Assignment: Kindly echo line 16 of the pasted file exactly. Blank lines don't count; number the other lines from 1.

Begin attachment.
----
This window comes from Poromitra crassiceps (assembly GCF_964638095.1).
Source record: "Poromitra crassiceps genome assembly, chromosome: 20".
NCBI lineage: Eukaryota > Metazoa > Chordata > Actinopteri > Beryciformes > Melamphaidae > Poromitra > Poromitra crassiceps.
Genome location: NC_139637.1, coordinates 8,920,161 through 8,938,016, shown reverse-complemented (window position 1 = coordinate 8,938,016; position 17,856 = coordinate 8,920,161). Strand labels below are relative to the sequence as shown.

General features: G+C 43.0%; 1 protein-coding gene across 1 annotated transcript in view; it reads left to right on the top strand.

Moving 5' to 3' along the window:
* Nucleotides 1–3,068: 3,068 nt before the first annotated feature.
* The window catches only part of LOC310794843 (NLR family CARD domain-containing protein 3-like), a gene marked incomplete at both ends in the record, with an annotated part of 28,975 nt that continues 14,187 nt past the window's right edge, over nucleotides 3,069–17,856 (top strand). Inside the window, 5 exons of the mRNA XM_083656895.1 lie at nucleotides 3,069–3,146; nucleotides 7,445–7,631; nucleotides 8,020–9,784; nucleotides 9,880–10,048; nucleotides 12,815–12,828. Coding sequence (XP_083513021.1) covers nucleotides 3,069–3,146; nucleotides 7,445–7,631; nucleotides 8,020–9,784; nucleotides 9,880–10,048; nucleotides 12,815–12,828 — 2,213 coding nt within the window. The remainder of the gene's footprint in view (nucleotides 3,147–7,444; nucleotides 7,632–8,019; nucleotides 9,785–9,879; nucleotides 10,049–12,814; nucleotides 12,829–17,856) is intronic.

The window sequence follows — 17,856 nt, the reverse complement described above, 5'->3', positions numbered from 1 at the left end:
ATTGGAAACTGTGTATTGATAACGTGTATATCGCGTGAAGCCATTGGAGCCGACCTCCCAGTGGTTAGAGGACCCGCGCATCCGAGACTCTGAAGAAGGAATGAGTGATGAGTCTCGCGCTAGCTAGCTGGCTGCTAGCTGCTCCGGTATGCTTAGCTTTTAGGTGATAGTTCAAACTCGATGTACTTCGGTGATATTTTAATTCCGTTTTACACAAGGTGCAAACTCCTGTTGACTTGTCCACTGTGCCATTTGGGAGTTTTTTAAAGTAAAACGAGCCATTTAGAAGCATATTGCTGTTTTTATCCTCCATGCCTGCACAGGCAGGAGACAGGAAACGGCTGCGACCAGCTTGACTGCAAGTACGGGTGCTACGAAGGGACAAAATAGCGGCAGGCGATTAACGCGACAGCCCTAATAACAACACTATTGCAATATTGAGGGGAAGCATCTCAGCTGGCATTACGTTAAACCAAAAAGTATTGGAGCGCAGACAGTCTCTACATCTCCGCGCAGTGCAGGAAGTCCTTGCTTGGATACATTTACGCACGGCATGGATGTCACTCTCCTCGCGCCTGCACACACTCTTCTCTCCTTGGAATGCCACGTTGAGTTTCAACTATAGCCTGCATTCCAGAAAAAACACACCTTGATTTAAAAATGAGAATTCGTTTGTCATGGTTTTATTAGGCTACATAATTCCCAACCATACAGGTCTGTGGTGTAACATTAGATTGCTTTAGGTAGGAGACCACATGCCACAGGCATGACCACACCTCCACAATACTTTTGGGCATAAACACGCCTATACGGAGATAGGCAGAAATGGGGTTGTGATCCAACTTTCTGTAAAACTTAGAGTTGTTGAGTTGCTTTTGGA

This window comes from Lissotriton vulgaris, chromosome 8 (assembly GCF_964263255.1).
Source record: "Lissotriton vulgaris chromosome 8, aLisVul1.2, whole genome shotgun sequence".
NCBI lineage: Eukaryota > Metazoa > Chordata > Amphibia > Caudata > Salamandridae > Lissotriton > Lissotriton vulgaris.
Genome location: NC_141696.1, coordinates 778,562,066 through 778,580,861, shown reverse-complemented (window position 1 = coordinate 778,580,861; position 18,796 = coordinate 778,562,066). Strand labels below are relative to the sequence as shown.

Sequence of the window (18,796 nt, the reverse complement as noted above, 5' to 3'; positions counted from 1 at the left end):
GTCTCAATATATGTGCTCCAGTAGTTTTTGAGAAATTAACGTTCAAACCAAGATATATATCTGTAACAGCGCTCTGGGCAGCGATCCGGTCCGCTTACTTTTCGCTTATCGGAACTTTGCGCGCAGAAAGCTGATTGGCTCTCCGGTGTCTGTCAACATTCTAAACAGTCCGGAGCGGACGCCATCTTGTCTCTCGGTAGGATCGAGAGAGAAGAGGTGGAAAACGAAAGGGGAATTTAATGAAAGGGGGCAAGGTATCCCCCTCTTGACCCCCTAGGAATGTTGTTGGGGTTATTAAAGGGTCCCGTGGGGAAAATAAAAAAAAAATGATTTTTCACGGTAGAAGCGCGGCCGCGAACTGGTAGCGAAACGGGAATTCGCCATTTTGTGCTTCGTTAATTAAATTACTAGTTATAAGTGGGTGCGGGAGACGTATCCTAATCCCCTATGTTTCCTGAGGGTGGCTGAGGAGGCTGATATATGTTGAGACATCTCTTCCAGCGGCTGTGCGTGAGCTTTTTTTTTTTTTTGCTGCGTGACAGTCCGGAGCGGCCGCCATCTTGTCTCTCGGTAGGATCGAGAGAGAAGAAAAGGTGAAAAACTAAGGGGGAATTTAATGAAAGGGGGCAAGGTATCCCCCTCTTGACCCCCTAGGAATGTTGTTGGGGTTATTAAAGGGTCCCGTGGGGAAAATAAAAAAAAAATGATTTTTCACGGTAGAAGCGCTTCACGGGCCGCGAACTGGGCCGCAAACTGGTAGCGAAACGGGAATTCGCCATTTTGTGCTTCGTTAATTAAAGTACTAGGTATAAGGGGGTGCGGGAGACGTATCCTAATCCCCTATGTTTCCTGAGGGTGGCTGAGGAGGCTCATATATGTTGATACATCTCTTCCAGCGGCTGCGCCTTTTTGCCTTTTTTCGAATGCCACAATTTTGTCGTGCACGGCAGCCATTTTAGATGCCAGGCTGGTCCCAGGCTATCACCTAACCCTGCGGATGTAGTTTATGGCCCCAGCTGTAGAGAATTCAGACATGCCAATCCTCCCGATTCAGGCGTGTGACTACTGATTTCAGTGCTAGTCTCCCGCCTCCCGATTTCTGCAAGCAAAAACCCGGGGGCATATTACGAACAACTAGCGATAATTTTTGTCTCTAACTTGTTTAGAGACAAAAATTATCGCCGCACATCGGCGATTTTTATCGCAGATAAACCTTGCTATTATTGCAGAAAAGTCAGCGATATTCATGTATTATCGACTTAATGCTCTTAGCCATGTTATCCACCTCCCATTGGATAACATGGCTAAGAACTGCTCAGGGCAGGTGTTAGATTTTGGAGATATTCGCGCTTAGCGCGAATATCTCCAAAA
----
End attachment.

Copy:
GTCTCAATATATGTGCTCCAGTAGTTTTTGAGAAATTAACGTTCAAACCAAGATATATATCTGTAACAGCGCTCTGGGCAGCGATCCGGTCCGCTTACTTTTCGCTTATCGGAACTTTGCGCGCAGAAAGCTGATTGGCTCTCCGGTGTCTGTCAACATTCTAAACAGTCCGGAGCGGACGCCATCTTGTCTCTCGGTAGGATCGAGAGAGAAGAGGTGGAAAACGAAAGGGGAATTTAATGAAAGGGGGCAAGGTATCCCCCTCTTGACCCCCTAGGAATGTTGTTGGGGTTATTAAAGGGTCCCGTGGGGAAAATAAAAAAAAAATGATTTTTCACGGTAGAAGCGCGGCCGCGAACTGGTAGCGAAACGGGAATTCGCCATTTTGTGCTTCGTTAATTAAATTACTAGTTATAAGTGGGTGCGGGAGACGTATCCTAATCCCCTATGTTTCCTGAGGGTGGCTGAGGAGGCTGATATATGTTGAGACATCTCTTCCAGCGGCTGTGCGTGAGCTTTTTTTTTTTTTTGCTGCGTGACAGTCCGGAGCGGCCGCCATCTTGTCTCTCGGTAGGATCGAGAGAGAAGAAAAGGTGAAAAACTAAGGGGGAATTTAATGAAAGGGGGCAAGGTATCCCCCTCTTGACCCCCTAGGAATGTTGTTGGGGTTATTAAAGGGTCCCGTGGGGAAAATAAAAAAAAAATGATTTTTCACGGTAGAAGCGCTTCACGGGCCGCGAACTGGGCCGCAAACTGGTAGCGAAACGGGAATTCGCCATTTTGTGCTTCGTTAATTAAAGTACTAGGTATAAGGGGGTGCGGGAGACGTATCCTAATCCCCTATGTTTCCTGAGGGTGGCTGAGGAGGCTCATATATGTTGATACATCTCTTCCAGCGGCTGCGCCTTTTTGCCTTTTTTCGAATGCCACAATTTTGTCGTGCACGGCAGCCATTTTAGATGCCAGGCTGGTCCCAGGCTATCACCTAACCCTGCGGATGTAGTTTATGGCCCCAGCTGTAGAGAATTCAGACATGCCAATCCTCCCGATTCAGGCGTGTGACTACTGATTTCAGTGCTAGTCTCCCGCCTCCCGATTTCTGCAAGCAAAAACCCGGGGGCATATTACGAACAACTAGCGATAATTTTTGTCTCTAACTTGTTTAGAGACAAAAATTATCGCCGCACATCGGCGATTTTTATCGCAGATAAACCTTGCTATTATTGCAGAAAAGTCAGCGATATTCATGTATTATCGACTTAATGCTCTTAGCCATGTTATCCACCTCCCATTGGATAACATGGCTAAGAACTGCTCAGGGCAGGTGTTAGATTTTGGAGATATTCGCGCTTAGCGCGAATATCTCCAAAA